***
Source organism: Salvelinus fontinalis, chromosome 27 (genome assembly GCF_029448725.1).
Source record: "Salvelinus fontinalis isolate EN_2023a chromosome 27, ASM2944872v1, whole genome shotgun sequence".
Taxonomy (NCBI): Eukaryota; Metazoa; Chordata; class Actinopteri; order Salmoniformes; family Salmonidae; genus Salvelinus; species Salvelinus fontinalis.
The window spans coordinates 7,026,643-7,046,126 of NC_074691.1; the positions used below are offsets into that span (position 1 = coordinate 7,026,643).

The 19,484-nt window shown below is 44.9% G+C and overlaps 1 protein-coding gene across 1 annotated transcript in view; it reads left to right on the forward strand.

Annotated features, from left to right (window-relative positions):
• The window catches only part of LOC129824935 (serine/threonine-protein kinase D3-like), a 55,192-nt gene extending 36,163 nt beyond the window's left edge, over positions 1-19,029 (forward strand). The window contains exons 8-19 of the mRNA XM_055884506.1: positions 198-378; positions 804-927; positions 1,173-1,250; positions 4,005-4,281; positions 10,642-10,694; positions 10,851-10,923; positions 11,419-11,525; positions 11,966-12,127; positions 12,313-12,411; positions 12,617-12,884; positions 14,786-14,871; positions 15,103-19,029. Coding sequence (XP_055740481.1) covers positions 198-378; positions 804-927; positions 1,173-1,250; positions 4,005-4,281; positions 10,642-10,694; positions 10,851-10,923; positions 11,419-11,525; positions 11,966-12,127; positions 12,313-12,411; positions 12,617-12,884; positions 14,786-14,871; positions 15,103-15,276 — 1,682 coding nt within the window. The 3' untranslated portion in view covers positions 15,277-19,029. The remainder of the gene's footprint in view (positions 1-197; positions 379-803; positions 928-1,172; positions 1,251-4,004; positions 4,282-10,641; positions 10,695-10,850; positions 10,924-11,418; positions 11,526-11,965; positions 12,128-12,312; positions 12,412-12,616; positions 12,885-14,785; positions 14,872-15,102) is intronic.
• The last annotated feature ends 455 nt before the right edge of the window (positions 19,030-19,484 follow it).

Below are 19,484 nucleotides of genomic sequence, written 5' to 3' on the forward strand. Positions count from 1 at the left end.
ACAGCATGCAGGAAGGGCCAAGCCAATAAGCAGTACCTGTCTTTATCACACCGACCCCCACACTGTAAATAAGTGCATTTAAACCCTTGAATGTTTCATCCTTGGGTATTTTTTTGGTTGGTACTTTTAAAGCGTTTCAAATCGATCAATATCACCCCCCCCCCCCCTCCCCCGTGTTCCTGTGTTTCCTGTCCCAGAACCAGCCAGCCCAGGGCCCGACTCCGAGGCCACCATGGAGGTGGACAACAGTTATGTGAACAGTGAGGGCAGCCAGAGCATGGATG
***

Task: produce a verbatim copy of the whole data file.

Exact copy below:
Source organism: Salvelinus fontinalis, chromosome 27 (genome assembly GCF_029448725.1).
Source record: "Salvelinus fontinalis isolate EN_2023a chromosome 27, ASM2944872v1, whole genome shotgun sequence".
Taxonomy (NCBI): Eukaryota; Metazoa; Chordata; class Actinopteri; order Salmoniformes; family Salmonidae; genus Salvelinus; species Salvelinus fontinalis.
The window spans coordinates 7,026,643-7,046,126 of NC_074691.1; the positions used below are offsets into that span (position 1 = coordinate 7,026,643).

The 19,484-nt window shown below is 44.9% G+C and overlaps 1 protein-coding gene across 1 annotated transcript in view; it reads left to right on the forward strand.

Annotated features, from left to right (window-relative positions):
• The window catches only part of LOC129824935 (serine/threonine-protein kinase D3-like), a 55,192-nt gene extending 36,163 nt beyond the window's left edge, over positions 1-19,029 (forward strand). The window contains exons 8-19 of the mRNA XM_055884506.1: positions 198-378; positions 804-927; positions 1,173-1,250; positions 4,005-4,281; positions 10,642-10,694; positions 10,851-10,923; positions 11,419-11,525; positions 11,966-12,127; positions 12,313-12,411; positions 12,617-12,884; positions 14,786-14,871; positions 15,103-19,029. Coding sequence (XP_055740481.1) covers positions 198-378; positions 804-927; positions 1,173-1,250; positions 4,005-4,281; positions 10,642-10,694; positions 10,851-10,923; positions 11,419-11,525; positions 11,966-12,127; positions 12,313-12,411; positions 12,617-12,884; positions 14,786-14,871; positions 15,103-15,276 — 1,682 coding nt within the window. The 3' untranslated portion in view covers positions 15,277-19,029. The remainder of the gene's footprint in view (positions 1-197; positions 379-803; positions 928-1,172; positions 1,251-4,004; positions 4,282-10,641; positions 10,695-10,850; positions 10,924-11,418; positions 11,526-11,965; positions 12,128-12,312; positions 12,412-12,616; positions 12,885-14,785; positions 14,872-15,102) is intronic.
• The last annotated feature ends 455 nt before the right edge of the window (positions 19,030-19,484 follow it).

Below are 19,484 nucleotides of genomic sequence, written 5' to 3' on the forward strand. Positions count from 1 at the left end.
ACAGCATGCAGGAAGGGCCAAGCCAATAAGCAGTACCTGTCTTTATCACACCGACCCCCACACTGTAAATAAGTGCATTTAAACCCTTGAATGTTTCATCCTTGGGTATTTTTTTGGTTGGTACTTTTAAAGCGTTTCAAATCGATCAATATCACCCCCCCCCCCCCTCCCCCGTGTTCCTGTGTTTCCTGTCCCAGAACCAGCCAGCCCAGGGCCCGACTCCGAGGCCACCATGGAGGTGGACAACAGTTATGTGAACAGTGAGGGCAGCCAGAGCATGGATG